The beauty about learning a European language is that it makes you appreciate English better. Studying French in university, I first encountered the word portmanteau, which upon closer inspection is actually a linguistic blend of two words and their meanings: porter ‘to carry’ and manteau ‘coat/cloak.’ The resulting compound word then acquires its own unique meaning, in this case, portmanteau ‘a large (compartmentalized) suitcase.’
Through the years, pop culture has expanded the English lexicon with blended words (now referred to in linguistic terms as portmanteaux), thanks to the crafty contributions of marketing and media trendsetters. And we’ve probably used some of them without even knowing the original words that made up the blends.
For example, if you’re into all things artsy and chic moderne, you’ve might have heard of the famous SoHo in Lower Manhattan (SOuth of HOuston Street)? The other two addresses in NYC particularly popular with celebrities are Nolita (NOrth of Little ITAly) and Tribeca (TRIangle BElow CAnal Street).
Fashion seems to spawn new batches of portmanteaux every season. If you’ve lived in the Middle East, it’s likely you’ve seen burqinis (BURQa + bikINIS) sold in water sports shops. These swimwear were designed for Muslim women who desire to swim modestly in public. Two years ago, the jeggings (JEans + leGGINGS) or leggings that were made to look like jeans became the biggest runway trend in fall.
Of course, the world of gastronomy hasn’t been spared. Starbucks trademarked the blended coffee drink that America loves and if you’re a milkshake fan, you might reach for an icy Frappuccino (FRAppé + caPPUCCINO) on a hot summer day. Fancy a nested bird roast for your next holiday feast? How about a turducken (TURkey stuffed with DUck stuffed with chiCKEN)? Sounds like a huge undertaking but probably tastes better than a cherpumple (CHERry pie + PUMpkin pie + apPLE pie) which is a monstrous construction of pies baked inside different cake flavors and stacked on top of each other! Then there’s the controversial Frankenfood (FRANKENstein + FOOD), like the Vitamin A-fortified golden rice produced from genetically-modified crops.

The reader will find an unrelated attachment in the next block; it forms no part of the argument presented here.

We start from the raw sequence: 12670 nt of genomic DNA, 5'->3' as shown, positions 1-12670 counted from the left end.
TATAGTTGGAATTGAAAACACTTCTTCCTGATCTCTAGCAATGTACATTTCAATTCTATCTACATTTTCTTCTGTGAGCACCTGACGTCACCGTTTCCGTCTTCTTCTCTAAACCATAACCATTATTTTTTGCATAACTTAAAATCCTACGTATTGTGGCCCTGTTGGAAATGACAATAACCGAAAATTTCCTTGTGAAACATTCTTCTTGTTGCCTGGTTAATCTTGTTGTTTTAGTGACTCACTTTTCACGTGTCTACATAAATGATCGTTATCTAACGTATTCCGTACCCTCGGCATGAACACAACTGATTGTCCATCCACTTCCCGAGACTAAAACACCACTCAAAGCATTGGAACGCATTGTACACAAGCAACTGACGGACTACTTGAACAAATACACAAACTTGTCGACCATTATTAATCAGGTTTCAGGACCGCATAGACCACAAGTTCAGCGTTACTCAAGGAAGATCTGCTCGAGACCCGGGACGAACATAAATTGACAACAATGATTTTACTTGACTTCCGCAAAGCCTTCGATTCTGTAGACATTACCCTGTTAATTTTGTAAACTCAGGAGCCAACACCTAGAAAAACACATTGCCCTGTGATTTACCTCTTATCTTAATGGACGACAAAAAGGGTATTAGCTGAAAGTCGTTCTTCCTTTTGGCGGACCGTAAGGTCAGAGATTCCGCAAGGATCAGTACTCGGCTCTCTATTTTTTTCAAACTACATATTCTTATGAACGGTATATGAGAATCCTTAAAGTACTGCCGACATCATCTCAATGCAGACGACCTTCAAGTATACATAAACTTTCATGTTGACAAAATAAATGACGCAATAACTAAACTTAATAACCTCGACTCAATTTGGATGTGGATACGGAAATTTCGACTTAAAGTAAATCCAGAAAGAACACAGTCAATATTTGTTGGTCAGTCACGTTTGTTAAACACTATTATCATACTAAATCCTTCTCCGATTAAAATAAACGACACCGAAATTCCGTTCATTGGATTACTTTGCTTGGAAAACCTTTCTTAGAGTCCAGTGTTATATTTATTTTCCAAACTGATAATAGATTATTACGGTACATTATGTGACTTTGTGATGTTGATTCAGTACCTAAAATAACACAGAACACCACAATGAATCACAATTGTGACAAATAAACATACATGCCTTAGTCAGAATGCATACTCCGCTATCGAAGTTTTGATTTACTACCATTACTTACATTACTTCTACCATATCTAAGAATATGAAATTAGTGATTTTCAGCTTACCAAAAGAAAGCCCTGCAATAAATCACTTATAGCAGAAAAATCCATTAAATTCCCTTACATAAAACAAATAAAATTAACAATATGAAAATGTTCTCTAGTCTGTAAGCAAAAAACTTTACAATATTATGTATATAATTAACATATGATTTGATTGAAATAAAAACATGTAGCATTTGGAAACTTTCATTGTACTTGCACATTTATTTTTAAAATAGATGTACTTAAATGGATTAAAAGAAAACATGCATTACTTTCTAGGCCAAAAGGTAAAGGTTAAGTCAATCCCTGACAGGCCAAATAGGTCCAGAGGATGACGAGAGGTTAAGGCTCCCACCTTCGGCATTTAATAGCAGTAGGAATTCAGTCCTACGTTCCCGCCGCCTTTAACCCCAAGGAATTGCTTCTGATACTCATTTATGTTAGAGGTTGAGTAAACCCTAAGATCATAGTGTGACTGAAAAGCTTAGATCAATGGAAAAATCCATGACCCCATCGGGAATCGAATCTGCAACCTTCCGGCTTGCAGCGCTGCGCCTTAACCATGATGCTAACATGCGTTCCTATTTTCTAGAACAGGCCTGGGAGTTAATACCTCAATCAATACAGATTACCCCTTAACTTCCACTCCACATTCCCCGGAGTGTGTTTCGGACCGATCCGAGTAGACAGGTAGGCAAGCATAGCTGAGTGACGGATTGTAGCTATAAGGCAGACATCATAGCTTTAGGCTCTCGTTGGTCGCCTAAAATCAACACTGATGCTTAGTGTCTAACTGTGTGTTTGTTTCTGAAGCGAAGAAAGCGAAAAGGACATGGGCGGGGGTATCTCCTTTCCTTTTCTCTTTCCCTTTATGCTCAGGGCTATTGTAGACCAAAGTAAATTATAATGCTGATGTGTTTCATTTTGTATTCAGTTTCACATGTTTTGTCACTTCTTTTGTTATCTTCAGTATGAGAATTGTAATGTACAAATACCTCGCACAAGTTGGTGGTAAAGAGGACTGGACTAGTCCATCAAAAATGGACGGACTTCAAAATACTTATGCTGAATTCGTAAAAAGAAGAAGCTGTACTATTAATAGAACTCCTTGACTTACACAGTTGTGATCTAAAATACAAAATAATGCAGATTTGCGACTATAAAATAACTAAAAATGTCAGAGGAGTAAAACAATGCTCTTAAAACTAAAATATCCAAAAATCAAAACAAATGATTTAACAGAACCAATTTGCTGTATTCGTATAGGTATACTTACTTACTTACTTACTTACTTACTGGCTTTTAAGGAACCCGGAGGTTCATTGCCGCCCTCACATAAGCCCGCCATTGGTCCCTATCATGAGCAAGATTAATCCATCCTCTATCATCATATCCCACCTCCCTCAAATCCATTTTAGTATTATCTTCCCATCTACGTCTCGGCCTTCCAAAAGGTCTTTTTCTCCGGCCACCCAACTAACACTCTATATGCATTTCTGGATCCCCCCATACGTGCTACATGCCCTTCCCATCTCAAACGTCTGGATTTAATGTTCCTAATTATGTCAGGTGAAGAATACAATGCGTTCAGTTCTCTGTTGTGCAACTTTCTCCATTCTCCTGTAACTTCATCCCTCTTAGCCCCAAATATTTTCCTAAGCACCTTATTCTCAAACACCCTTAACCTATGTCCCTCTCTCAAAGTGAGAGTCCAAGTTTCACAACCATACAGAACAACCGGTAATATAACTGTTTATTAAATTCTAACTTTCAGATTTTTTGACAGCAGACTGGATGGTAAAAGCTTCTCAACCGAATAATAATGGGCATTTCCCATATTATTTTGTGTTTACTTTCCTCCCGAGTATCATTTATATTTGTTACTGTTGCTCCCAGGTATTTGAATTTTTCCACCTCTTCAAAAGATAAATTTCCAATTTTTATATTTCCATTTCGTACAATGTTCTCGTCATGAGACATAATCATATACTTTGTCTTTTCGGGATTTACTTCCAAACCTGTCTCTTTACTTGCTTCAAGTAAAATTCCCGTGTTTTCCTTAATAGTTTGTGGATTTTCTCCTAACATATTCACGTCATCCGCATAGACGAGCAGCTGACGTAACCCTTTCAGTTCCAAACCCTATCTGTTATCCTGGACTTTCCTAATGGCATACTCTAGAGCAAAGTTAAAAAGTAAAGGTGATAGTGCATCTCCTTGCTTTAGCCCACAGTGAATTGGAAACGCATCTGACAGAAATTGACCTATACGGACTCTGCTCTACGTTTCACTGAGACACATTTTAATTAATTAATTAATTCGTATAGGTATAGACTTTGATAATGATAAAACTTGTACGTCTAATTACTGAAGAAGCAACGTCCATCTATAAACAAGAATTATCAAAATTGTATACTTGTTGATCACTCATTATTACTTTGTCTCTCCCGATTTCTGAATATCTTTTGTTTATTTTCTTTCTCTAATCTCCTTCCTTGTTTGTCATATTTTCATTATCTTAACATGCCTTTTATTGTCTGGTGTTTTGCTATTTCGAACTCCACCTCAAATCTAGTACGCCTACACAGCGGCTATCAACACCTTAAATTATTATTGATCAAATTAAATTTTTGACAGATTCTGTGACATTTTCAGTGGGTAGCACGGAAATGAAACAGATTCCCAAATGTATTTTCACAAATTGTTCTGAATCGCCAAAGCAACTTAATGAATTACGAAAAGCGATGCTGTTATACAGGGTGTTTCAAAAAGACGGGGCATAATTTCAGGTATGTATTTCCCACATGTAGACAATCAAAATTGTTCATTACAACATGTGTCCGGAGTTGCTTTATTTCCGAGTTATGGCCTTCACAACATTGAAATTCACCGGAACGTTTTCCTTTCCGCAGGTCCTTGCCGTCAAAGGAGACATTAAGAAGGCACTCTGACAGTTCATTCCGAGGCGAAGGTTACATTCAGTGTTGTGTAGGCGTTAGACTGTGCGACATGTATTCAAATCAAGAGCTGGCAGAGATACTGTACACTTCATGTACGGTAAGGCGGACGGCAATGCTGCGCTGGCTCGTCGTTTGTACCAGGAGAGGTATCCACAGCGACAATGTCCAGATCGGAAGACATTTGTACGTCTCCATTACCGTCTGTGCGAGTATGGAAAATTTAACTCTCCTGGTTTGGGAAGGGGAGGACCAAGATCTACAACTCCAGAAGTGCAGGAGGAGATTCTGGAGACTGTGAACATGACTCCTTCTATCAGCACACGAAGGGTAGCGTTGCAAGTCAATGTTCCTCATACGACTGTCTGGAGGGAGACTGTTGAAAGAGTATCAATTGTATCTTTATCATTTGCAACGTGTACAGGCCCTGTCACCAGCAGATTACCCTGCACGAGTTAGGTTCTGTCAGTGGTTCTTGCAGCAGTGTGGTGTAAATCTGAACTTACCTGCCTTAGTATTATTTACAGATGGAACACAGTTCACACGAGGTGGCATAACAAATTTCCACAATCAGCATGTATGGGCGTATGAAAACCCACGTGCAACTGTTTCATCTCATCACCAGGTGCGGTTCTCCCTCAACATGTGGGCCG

I have a favorite fastfood item which you may get from Burger King — the croissan’wich (CROISSANt + sandWICH). But my top edible portmanteau is definitely the banoffee (BANana + tOFFEE), which I first thought was an intriguing combination of banana and coffee!
So next time you eat your tangelo (tangerine + pomelo) salad with a spork (spoon + fork) at Sunday brunch (breakfast + lunch), know that your contemporary life is and will increasingly be surrounded by fantabulous portmanteaux. Hope to see you on this blog (web + log) again when I tackle another tower of bubble, the croquembouche (croque + en + bouche ‘crunch in the mouth’).
Makes 3 4-inch tarts
|1 1/2 cups||graham cracker crumbs|
|3 tbsp||granulated sugar|
|3 tbsp||unsalted butter, melted|
|pinch salt (optional)|
|3/4 cup||granulated sugar|
|1 1/2 tbsps||corn syrup|
|3 tbsp||unsalted butter|
|3 tbsp||heavy cream|
|1/2 cup||whipping cream|
|chopped pistaschios, optional|
Heat oven to 350 degrees F.
In a bowl, mix graham cracker crumbs and sugar. If using salt, add to the crumb mix. Melt the butter in a heavy-bottom medium saucepan over low heat. Pour into the graham cracker crumb mix and blend well. Divide among the tart pans and wit the back of the spoon, press mixture to the bottom and sides of the pans. Bake for 15 minutes and set aside to cool completely on racks.
In a heavy saucepan, whisk together sugar, corn syrup and 3 tablespoons water and bring to a boil. Cook without stirring until syrup reaches soft ball stage, about 10 minutes. Remove pan from heat and whisk in butter and cream. Mixture will bubble up quickly. Pour into cooled tart shells and cool caramel to room temperature. Refrigerate until set.
Whip cream until stiff peaks form. Slice up bananas into half-inch thick discs. Arrange bananas on top of tarts and top with cream. Sprinkle with pistachios, if desired.